Webcast your event
Offering a webcast is a great way to amplify the reach (and impact) of your TEDx event.
Choosing a webcast service
You can broadcast your event via a third-party website or with a third-party webcast service, but keep in mind – advertisements in, on, or around the webcast are not permitted.
Once you have your webcast url, you’re required to submit your webcast link for approval.
Your event page
After your webcast has been approved, add the URL of the webcast to your event page. If you know you’ll be livestreaming your event but are unsure of the URL, add a link to your website, which should include any information about the webcast that you have so far. (So the global TEDx community will know a webcast will be available.)
Livestream metrics (how many people have watched your webcast) are a great tool to have for your TEDx event. If you are using Livestream to webcast your event, you can get the metrics by following our Livestream Google Analytics Toolkit.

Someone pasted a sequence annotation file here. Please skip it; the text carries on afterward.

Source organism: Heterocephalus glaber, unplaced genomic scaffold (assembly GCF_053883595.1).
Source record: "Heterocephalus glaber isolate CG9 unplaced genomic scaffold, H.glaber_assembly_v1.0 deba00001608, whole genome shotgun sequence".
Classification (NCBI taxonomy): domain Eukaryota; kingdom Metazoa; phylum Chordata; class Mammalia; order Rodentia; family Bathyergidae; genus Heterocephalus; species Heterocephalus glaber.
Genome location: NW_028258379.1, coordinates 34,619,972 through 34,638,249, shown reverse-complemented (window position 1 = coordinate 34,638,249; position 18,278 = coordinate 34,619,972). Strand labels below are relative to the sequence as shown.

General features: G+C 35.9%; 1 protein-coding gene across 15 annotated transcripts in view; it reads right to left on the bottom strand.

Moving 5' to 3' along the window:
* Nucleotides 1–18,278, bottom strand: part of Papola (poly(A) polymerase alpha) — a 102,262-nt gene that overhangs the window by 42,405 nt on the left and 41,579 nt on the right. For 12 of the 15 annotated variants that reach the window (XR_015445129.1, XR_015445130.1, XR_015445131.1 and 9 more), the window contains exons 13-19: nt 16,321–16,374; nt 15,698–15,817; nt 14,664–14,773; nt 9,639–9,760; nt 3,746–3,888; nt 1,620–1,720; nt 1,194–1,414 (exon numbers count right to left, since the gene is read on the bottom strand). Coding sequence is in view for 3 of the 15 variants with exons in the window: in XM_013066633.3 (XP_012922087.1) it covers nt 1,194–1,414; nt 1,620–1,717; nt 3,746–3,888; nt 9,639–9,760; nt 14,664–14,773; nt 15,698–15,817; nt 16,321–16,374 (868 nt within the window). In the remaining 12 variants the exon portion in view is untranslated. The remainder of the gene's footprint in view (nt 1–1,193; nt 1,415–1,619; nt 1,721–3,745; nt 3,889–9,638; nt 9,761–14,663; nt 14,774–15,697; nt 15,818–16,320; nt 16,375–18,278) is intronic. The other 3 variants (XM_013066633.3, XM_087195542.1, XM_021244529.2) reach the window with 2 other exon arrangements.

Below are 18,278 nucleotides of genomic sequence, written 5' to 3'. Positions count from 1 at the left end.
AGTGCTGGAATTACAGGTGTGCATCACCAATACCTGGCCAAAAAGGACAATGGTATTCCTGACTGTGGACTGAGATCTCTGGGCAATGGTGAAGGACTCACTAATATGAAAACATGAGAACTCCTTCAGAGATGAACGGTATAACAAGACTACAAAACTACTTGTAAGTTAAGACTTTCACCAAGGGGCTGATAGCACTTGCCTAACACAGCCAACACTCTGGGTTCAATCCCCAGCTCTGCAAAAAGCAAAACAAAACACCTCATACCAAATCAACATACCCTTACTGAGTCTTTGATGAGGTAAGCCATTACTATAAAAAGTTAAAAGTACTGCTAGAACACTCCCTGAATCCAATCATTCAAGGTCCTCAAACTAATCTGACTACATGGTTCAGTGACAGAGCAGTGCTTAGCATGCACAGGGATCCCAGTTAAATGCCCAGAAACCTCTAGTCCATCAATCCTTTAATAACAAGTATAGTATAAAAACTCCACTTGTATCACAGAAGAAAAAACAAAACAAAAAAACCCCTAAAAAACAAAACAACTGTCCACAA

Viewing parties are an excellent way to invite the broader community to your TEDx event. These events allow you to organize a group of people who won’t be at your live TEDx event, but will be watching it live at another designated venue using your webcast. You're allowed to organize viewing parties around your TEDx webcast, with the following exceptions:
- Viewing parties cannot hold more than 100 attendees.
- They must be free of charge to guests.
- For the most part, they should be held in non-commercial venues (such as homes, schools or libraries).
Next: Video editing
Rules to remember
- Your webcast must be free to all viewers.
- No advertising is permitted on or around your webcast. You may not advertise inside the webcast. You may not place advertisements on the webcast itself, or the website hosting the webcast.
- Talks and other content recorded at your event may not be distributed on broadcast television, cable television, satellite television or on-demand TV.
- Archiving your TEDx event webcast for the public or your attendees is not permitted. (In other words, you can’t provide a stream of your event's webcast after your event has concluded.)